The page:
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The Sublime and Education Pubblico Deposited

https://scholar.colorado.edu/concern/books/z890rv91v
Abstract
  • This volume of Romantic Circles Praxis Series includes an editor's introduction by J. Jennifer Jones; essays by Christopher Braider, Frances Ferguson, Paul Hamilton, Anne C. McCarthy, Forest Pyle, and Deborah Elise White; and an afterword by Ian Balfour. 

    What kind of scene of instruction is built into the sublime experience, or is the sublime antithetical to the teaching paradigm? Consider Socrates' dialogues, for instance. The great ones may be ninety percent about instruction (they are seminars), but then there is the ten percent in which he soars out of the dialogue into sublime myth-telling. In those moments, does he actually instruct, or is something else happening that leaves his students behind except possibly through a kind of identification or transference with the role of the teacher-who-leaves-his-students-in-the-dust? And how does all this sort with the notion of application? Can there be an applied sublime? Is there not just a transcendental but an immanent sublimity? An immersive sublimity? What can we learn by critiquing the storeis by which we have been taught of and with the sublime? How do we teach the sublime well? How can we continue to be good students of the sublime? How might we practice immanent critique in the face of the sublime?

    "The Sublime and Education" offers a series of essays in which contributors meditate on how the concept of education intersects with sublime theory and Romantic aesthetics more generally.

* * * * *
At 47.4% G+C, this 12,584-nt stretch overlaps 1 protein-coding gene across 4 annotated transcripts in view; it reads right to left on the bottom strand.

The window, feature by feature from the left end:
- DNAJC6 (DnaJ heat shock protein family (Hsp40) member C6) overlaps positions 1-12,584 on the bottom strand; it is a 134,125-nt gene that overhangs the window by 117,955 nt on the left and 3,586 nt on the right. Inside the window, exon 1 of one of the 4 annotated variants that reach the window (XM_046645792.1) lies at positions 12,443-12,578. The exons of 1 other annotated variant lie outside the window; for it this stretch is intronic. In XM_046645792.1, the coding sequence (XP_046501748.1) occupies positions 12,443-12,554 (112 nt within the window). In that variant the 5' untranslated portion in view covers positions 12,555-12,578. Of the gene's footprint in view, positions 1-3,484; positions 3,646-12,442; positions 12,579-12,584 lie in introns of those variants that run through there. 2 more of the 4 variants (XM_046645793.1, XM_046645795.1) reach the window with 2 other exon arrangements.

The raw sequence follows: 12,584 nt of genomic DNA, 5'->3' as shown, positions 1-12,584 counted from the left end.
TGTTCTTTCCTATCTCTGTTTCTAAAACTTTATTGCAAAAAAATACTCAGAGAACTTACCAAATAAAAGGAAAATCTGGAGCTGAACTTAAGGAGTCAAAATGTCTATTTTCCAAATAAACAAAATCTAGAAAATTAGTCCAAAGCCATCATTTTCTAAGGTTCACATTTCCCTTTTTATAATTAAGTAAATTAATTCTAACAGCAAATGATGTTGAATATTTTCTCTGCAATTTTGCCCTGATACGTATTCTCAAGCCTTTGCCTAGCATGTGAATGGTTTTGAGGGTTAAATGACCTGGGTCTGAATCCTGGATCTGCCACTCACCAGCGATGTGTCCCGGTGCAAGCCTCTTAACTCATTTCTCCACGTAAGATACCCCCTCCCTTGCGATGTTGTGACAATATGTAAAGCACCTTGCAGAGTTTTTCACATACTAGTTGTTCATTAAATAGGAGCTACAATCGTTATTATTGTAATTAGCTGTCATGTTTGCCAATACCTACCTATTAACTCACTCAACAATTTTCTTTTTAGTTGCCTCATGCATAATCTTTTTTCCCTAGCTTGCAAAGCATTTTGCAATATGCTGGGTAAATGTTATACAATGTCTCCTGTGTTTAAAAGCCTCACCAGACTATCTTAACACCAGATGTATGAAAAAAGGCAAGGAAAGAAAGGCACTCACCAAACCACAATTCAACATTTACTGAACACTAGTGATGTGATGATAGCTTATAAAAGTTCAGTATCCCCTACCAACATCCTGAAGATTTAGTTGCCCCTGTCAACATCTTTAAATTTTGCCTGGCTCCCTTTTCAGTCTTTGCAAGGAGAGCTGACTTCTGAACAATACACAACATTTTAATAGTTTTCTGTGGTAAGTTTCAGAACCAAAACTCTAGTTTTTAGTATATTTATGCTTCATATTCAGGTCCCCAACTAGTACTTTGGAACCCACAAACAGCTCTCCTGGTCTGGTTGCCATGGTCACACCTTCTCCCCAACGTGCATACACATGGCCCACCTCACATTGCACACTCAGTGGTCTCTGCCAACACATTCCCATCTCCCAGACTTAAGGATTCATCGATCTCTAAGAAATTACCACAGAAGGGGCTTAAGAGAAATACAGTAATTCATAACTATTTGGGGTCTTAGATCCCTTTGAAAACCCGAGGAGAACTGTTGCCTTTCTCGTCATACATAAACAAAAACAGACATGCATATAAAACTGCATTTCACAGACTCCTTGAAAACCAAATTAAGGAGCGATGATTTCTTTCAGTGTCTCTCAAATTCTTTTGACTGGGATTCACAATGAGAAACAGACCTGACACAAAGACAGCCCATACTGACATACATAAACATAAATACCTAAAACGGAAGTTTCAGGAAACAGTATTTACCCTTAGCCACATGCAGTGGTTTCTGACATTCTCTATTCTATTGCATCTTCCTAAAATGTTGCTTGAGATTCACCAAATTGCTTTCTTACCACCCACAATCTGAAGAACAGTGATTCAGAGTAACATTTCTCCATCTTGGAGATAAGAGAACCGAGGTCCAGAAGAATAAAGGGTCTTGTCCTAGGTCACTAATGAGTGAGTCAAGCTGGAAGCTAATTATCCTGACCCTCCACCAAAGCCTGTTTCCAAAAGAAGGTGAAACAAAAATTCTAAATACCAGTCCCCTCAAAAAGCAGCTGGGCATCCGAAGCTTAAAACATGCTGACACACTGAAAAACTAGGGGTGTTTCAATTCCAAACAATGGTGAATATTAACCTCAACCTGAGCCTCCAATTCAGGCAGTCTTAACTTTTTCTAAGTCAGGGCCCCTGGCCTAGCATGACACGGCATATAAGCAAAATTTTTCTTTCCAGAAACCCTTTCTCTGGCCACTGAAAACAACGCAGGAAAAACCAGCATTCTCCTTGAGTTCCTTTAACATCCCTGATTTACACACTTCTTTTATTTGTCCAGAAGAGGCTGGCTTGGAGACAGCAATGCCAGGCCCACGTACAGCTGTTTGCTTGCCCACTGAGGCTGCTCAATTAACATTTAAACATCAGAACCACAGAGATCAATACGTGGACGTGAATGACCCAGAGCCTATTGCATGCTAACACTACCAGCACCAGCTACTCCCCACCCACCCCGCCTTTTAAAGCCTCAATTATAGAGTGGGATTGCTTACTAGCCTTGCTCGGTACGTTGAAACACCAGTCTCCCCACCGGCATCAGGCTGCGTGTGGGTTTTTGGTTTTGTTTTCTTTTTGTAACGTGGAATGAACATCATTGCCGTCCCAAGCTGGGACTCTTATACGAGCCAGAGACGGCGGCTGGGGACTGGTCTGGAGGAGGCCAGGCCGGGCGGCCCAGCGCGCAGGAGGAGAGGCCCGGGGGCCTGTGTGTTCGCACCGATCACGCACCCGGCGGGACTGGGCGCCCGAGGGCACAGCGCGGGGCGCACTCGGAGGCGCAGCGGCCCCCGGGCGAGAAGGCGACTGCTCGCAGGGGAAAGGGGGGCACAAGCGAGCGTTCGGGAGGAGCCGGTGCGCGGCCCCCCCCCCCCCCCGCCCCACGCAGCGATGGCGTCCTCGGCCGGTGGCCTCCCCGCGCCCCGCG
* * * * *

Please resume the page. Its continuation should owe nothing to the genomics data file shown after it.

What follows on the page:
Broadly speaking, this volume produces a set of revisionary readings rooted in the critical philosophy of Immanuel Kant and its place in our ongoing understanding of Romantic aesthetics and sublime theory. Kant's phlosophy serves as critically-engaged foundation for a volume that also offers a highly-diverse body of texts and methods of interpretation, criticism, and critique that moves between Romantic-era literature and cultural theory of the 20th and 21st centuries. 

    An underlying inspiration of this volume is the pedagogical theory of Gayatri Chakravorty Spivak, who has thought widely about humanities-based training using Romantic-era texts as principal theoretical and literary tools, formative among them the aesthetic philosophy of Kant. Spivak's pedagogical theory can perhaps best be apprehended through the adroit but monumentally graceful claim that proper pedagogy consists in "the uncoercive rearrangement of desires," which is also to say a pedagogy founded on a notion of an immanent rather than a transcendental sublime. In complementary but nevertheless diverse and highly-individuated ways, contributors offer just this type of reformative work. Taken together, the contributions of this volume are inspirational of the simultaneously abstract ad practical idealism that adheres in a pedagogy whsoe goal is the uncoercive rearrangement of desires. 

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  • 2010-01-01
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  • 2024-07-08
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